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Western Blazes Being Tamed

Work to encircle wildfires in Oregon and Washington continued Tuesday, while firefighters mopped up California's largest blaze.

In mountains 80 miles northeast of Los Angeles, crews were finishing off the so-called Willow fire, which singed 63,486 acres after beginning Aug. 28.

It sent gigantic clouds of smoke across the Mojave desert, putting merchants in the resort town of Big Bear on edge, reports CBS Station KCBS-TV in Los Angeles.

The blaze is burning in the San Bernardino Mountains and high desert. There are about 2,800 firefighters on the line. Suppression cost to date is $8.5 million.

Officials don't expect to have it under control until Friday. The fire has destroyed 19 structures, including several homes, and 52 vehicles.

A wildfire is spreading out of control on the Warm Springs Indian Reservation in north-central Oregon. The fire started Sunday afternoon and spread quickly through mixed grass and timber land, reports CBS Affiliate KOIN-TV in Portland, Ore.

Two-thousand acres have already burned. At least one home is threatened by the fire, which is burning about half-a-mile away. The so-called Rainbow Quarry Fire is believe to be human-caused. State Police arson crews have been dispatched to investigate. Two 10-person hot shot crews and about 300 people are battling the blaze.

And in Washington state, firefighters battling 30 mph winds have brought a 2,500-acre wildfire along the Columbia River gorge under control. That fire forced the evacuation of about 200 people.

More than 10 houses were evacuated briefly and traffic on Washington 14 along the river was detoured for a time because of heavy smoke late Sunday. No buildings were lost, said Rob Harper, a spokesman for the state Department of Emergency Management.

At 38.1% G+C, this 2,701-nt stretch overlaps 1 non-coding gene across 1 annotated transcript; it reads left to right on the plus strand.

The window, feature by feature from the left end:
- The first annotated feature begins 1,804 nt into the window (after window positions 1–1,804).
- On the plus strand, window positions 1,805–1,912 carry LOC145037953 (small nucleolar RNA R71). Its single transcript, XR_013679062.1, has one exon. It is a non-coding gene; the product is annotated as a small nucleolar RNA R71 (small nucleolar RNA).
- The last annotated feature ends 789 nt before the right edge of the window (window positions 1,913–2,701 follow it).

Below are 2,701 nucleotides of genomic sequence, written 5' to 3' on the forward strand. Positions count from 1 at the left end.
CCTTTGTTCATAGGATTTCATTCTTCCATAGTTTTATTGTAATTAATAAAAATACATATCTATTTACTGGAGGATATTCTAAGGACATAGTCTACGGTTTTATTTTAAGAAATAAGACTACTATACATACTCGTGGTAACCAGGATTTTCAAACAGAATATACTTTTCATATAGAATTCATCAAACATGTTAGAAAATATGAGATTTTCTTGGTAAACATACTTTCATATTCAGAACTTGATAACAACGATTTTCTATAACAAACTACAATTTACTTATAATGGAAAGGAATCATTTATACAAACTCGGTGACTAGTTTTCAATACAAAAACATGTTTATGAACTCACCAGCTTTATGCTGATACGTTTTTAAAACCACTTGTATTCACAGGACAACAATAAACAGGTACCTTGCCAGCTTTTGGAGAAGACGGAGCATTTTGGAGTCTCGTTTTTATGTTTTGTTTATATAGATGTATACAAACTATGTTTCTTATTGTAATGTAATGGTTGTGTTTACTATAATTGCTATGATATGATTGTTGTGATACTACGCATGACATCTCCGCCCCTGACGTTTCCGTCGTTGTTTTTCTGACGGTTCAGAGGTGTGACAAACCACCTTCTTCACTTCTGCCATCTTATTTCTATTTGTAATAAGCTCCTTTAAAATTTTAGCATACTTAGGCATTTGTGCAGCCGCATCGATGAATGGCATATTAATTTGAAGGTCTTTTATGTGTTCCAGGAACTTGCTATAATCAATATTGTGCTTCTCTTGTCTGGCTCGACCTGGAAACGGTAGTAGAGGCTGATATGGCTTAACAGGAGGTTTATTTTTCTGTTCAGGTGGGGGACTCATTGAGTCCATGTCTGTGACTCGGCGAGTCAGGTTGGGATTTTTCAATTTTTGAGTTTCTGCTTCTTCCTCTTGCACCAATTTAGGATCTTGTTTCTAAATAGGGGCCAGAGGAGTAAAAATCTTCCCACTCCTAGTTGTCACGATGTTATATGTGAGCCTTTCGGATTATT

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Sixty-five firefighters completed a buffer zone around roughly six miles of the fire perimeter using bulldozers and hand tools, he said Monday.

About 50 out-of-county firefighters returned to their homes Monday night, incident commander Don Perry said.

The fire was estimated at 3,500 acres until Monday morning, when a closer look revealed large unburned areas within the perimeter, Harper added.

The fire started Sunday afternoon at the intersection of Washington 14 and U.S. 97 and burned brush and grass in a swath six miles to the east along the river toward the Goldendale aluminum plant and John Day Dam.

Neither operation was affected, said Larry Luloff, a Klickitat County emergency management official.

The fire charred the outside of a building or two, including the historic Sam Hill's Country Store beside a replica of Stonehenge near the intersection. Damage to the store was estimated at approximately $3,000, Harper said.

Fence posts, telephone poles and 75 fruit trees valued at $30 each also were destroyed, raising the total loss to more than $25,000, he said.

One firefighter and one civilian were treated for minor cases of smoke inhalation Sunday, and a firefighter was treated at a hospital for appendicitis Monday, Harper said.

Cause of the fire remained under investigation.

Meanwhile, firefighters in Nevada were fighting several blazes that have burned 82,010 acres.

Causes of both the Southern California and Washington blazes remained under investigation.

Blazes in Montana, Utah and Idaho were contained last week.

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